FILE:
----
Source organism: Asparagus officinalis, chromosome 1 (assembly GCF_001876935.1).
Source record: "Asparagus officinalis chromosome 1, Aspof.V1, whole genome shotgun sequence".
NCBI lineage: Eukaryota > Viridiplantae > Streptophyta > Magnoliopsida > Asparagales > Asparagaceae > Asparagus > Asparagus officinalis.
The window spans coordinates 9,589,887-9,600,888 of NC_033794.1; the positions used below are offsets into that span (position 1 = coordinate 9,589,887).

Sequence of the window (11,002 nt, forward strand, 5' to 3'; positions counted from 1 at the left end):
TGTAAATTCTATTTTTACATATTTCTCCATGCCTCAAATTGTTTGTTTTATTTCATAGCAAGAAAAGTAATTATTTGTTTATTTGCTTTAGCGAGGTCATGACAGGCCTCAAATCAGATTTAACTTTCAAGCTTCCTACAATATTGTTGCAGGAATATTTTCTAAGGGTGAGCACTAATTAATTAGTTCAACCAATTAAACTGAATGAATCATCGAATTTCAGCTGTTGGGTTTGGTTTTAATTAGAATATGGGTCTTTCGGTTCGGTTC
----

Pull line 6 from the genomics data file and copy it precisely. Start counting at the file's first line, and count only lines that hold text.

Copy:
TGTAAATTCTATTTTTACATATTTCTCCATGCCTCAAATTGTTTGTTTTATTTCATAGCAAGAAAAGTAATTATTTGTTTATTTGCTTTAGCGAGGTCATGACAGGCCTCAAATCAGATTTAACTTTCAAGCTTCCTACAATATTGTTGCAGGAATATTTTCTAAGGGTGAGCACTAATTAATTAGTTCAACCAATTAAACTGAATGAATCATCGAATTTCAGCTGTTGGGTTTGGTTTTAATTAGAATATGGGTCTTTCGGTTCGGTTC